“Your Brain on Donuts” and Dyadic Trees Among Images in “Art of Science” Exhibit
Question: What do “Blind in Anarctica,” “Your Brain on Donuts,” and “Close Relative” have in common?
Answer: They are among the 56 works chosen to appear in Princeton University’s fifth “Art of Science” exhibit now on display at the Friend Center.
This year’s theme, “Intelligent Design,” drew 168 submissions from undergraduates, faculty, research staff, graduate students, and alumni representing 20 departments. The competition’s ongoing title, “Art of Science,” is derived from Leonardo da Vinci’s directive to “Study the science of art and the art of science.”
“‘Art of Science’ is a truly interdisciplinary event,” observed Pablo Debenedetti, vice dean of the School of Engineering and Applied Science, during an awards ceremony recognizing this year’s three best entries. As in previous years, these and the other images in the exhibit were produced during the course of scientific research. They “are not art for art’s sake,” say the curators, but are chosen, rather, “for their aesthetic excellence as well as scientific or technical interest.”
And so the first prize winner, “Chaos and geomagnetic reversals,” by postdoctoral student Christophe Gissinger of the Department of Astrophysical Sciences/ Princeton Plasma Physics Laboratory, may remind a viewer of a ribbony, multi-colored roller coaster. An elaborate cactus may come to mind on viewing second place winner, “Tree,” by graduate student Zhen James Xiang from Department of Electrical Engineering.” Third place winner, “Dust to Dust, to Planets” by Department of Astrophysical Sciences graduate student Xuening Bai and faculty member James M. Stone defies easy metaphors and, like all of the other images in the exhibit, deserves to be seen up close.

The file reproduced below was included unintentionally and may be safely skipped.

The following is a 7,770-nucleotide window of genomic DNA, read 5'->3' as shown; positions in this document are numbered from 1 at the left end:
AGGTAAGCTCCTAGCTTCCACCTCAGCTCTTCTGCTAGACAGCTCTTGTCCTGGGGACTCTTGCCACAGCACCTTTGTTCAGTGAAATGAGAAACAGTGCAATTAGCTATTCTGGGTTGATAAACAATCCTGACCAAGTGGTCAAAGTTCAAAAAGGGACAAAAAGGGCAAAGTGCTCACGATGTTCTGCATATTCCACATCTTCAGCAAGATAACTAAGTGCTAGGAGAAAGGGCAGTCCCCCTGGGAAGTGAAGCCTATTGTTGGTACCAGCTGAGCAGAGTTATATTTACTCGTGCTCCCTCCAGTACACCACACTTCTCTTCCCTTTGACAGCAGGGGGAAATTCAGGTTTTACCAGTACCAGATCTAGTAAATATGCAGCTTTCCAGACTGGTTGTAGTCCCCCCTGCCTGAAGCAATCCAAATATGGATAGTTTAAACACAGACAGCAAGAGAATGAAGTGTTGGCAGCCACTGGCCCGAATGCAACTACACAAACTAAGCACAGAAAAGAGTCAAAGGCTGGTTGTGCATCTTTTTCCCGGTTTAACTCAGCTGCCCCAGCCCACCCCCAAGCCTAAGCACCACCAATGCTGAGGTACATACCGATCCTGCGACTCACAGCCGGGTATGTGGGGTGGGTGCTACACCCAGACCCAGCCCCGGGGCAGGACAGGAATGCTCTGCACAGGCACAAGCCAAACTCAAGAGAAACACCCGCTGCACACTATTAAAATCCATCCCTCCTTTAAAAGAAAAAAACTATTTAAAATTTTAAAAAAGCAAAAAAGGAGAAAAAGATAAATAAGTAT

Several images that lend themselves to a smaller format appear on the wall opposite the main exhibit. An added attraction on that wal—probably unintended—is a case filled with publications by faculty in the School of Engineering and Applied Science. In a kind of kinship with the art surrounding them, titles like “eBay and Human Behavior,” and “The Origins of Human Society” reflect the complexity and beauty of science at work.
Judges in this year’s “Art of Science” competition were David Dobkin, dean of the Faculty; Joel Smith, curator of Photographer at the Art Museum; and President Shirley M. Tilghman. Sponsors included the Lewis Center, Princeton Institute for Computational Science and Engineering, princeton Plasma Physics Laboratory, the Office of the Dean for Research, the Princeton Art Museum, the School of Engineering and Applied Science and the David A. Gardner ’69 Fund in the Humanities Council.
The new “Art of Science” images will remain on view for a year in the Friend Center Atrium gallery, which is open weekdays from 9 a.m. to 7 p.m. To learn more about the exhibit and to view this, and earlier exhibits, visit www.princeton.edu/artofscience/gallery2011/.